Monthly Archives: July 2013

Electronics Hardware Hacking

Lithium Battery Boost Power Supply Comparison

I purchased two boost converters or DC to DC power supplies, or whatever else people want to call them on eBay. One was a LiPower board from Sparkfun for $14.95. I assume it’s made in the US, has a battery connector and can be soldered with 0.1in pitch terminals. It’s setup for low voltage drop out at 2.6V but there is a small hack to reduce that (though I feel like you have better options if you’re trying two NiMH batteries because it has reduced current abilities from the hack.) See the sparkfun site for more details, including the link to the hardware hack. The output is a small solder jumper that comes preset to 5V but wouldn’t take but a minute to convert to 3.3V.

I put a small load (my anticipated load of a project) of 50mA and this device measured at 85.3% efficient.

The other device I bought was a cheap-o Chinese converter that came as a two-pack from Hong Kong. It came with a USB connector and took anything 2 to 5V. I tested this with a 2.4V battery pack and it seems to cut out at just under 2V. The efficiency was measured at 77.0%… Also with a 50mA load. My input voltage was a bench power supply set to 3.7V to simulate a LiPo battery on both tests. A nicety of the Chinese “mobile booster” board was the red LED showing output power status. The LED blinks rapidly when it goes into low voltage cutout. The cheap-o board also output 5.20v which was fine for my application. I think I gave roughly $4 both boards with free shipping.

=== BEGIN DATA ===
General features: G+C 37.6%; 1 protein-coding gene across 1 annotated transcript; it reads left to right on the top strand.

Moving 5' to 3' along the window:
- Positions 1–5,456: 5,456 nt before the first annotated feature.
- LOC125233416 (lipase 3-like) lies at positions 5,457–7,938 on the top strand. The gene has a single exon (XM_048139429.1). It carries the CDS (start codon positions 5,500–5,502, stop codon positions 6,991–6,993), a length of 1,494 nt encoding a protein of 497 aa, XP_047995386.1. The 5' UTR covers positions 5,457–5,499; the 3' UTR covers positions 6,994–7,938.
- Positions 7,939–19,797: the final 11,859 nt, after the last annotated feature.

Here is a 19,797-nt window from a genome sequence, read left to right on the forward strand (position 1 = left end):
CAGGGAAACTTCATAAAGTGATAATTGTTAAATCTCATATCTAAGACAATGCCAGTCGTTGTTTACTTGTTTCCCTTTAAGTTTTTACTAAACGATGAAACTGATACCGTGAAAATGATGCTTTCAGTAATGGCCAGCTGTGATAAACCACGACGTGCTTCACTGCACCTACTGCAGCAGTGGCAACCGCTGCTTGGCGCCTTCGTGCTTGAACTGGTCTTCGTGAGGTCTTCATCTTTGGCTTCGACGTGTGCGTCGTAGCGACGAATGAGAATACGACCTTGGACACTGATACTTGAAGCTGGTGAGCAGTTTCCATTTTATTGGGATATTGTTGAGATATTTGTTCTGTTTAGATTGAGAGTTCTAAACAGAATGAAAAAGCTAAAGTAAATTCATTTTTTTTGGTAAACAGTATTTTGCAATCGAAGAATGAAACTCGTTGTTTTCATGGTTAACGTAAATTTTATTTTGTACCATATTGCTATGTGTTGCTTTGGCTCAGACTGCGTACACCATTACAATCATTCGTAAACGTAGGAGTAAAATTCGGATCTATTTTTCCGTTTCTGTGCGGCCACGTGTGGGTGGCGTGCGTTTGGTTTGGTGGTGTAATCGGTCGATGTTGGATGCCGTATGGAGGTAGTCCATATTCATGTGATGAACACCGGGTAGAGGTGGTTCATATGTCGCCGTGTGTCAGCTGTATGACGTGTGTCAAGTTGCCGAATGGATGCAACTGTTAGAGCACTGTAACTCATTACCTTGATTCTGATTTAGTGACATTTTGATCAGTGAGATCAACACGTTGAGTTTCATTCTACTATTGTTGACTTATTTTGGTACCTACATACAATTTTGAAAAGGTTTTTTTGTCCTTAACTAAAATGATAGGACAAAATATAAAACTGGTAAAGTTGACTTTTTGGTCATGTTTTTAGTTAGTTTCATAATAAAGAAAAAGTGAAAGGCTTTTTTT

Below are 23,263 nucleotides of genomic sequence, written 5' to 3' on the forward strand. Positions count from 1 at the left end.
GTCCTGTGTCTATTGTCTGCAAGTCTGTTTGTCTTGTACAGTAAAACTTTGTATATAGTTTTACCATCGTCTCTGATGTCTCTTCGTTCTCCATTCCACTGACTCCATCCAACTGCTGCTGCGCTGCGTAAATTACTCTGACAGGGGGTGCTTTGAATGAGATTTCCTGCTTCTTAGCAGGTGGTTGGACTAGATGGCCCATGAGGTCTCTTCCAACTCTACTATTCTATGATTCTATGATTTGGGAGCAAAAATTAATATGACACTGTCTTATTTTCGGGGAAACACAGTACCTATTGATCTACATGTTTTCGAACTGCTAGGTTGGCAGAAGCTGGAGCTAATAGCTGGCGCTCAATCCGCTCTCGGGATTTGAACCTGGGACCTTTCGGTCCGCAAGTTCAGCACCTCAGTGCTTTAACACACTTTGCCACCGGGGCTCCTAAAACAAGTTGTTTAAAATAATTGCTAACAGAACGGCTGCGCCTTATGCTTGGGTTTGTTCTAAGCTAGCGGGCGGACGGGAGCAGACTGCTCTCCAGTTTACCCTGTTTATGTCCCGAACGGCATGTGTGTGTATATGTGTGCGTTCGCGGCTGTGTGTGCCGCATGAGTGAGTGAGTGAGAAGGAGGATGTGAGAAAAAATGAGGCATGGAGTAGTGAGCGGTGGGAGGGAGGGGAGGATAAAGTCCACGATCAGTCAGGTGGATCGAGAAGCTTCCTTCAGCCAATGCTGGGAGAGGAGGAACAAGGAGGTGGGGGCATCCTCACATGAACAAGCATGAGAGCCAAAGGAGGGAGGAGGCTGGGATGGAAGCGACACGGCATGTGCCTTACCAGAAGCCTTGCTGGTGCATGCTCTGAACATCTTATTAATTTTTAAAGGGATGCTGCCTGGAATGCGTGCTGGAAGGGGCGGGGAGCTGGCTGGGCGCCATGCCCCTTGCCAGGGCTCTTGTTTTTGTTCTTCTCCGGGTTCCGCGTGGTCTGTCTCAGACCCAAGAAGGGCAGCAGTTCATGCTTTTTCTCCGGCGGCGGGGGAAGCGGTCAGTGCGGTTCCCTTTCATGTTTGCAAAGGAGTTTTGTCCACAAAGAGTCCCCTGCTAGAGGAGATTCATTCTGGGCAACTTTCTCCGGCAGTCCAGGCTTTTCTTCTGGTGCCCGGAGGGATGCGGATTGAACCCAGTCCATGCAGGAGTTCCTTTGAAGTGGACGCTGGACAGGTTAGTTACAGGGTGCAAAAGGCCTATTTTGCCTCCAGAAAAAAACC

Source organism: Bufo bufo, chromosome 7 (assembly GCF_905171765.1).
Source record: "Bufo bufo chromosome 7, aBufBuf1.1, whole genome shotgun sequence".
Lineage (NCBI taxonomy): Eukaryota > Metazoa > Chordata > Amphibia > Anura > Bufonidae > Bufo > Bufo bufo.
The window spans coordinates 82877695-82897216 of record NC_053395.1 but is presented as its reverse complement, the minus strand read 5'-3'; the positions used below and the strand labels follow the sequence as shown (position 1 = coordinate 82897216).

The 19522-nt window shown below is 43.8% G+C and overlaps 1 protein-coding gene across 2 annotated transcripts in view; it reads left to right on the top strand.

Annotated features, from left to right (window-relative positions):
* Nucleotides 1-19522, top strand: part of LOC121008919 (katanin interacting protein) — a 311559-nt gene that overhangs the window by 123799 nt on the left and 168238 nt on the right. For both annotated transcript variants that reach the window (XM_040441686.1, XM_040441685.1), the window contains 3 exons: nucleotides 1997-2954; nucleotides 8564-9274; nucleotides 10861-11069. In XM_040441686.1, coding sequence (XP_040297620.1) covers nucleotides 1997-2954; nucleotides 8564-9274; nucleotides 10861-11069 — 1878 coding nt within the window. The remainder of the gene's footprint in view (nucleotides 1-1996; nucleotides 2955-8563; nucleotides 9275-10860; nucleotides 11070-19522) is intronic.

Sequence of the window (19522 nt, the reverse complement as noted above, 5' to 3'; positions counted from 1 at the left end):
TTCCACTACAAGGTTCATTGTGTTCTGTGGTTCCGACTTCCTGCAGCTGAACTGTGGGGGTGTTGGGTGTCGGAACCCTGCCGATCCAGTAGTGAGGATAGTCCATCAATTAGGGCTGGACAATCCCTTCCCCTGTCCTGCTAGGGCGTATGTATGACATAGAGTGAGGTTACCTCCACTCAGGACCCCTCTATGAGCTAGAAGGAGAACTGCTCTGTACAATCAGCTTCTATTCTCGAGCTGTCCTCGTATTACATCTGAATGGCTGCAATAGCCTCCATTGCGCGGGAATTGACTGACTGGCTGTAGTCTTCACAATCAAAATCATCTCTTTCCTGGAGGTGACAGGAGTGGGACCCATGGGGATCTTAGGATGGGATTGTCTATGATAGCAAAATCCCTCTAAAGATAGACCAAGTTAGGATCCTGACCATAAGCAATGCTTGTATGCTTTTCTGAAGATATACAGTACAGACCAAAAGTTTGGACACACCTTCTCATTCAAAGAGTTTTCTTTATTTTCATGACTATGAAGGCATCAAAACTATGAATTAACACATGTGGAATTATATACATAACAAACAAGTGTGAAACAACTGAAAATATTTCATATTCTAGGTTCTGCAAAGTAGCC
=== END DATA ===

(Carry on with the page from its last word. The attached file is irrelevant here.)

Cheap 5V power from that 3.7V LiPo

I currently have all projects on hold while I join a BMP085 break out board from SparkFun with a 8pin PIC into a barometer for my upcoming section hike of the PCT in September (I’m fairly certain I wouldn’t have a job nor wife if I declared I was going to through-hike). This year I’m carrying a DeLorme InReach SE stand alone two way satellite communicator so my wife can track me and send the occasional text message. They declare 100 hours of run time but my tests show that 72 hours is average. This isn’t going to cut it…I’ll likely need 1 full recharge to get me through (via USB cable). This led to my decision that the barometer is getting a larger LiPo battery and I am adding a boost converter… In my rush to get anything finished and somewhat tested I sniffed around eBay and found these 2-5V to 5V boost converters (with USB connector) at a ridiculously low price of 2.50$… It’s obviously coming from China. What a great way to spend some eBay bucks?! I can check that one off assuming these aren’t total garbage. I bought two and they claim 87% efficiency at 3.7V. I’ll check them out and post my results. Now I have to decide if I’m going to Bluetooth data to an android device or if I’ll throw an LCD on my project…I think weight will determine my choice.



PIC-based ESR meter

My homebrew ESR meter spots a cap that is less than desirable. If anyone is interested I have my .asm code I am happy to share. The board is an Olimex prototyping development kit I got from ‘microcontrollershop’. It’s all assembler .. No C version and no desire to work on this anymore. The electrical aspects are documented in the code to some degree (enough that *I* could rebuild it…) I don’t have any plans for a kit. If you want the code you’ll have to agree that you’re building this project for yourself with no re-distribution. I don’t trust my code enough to be considered for some sort of commercial use.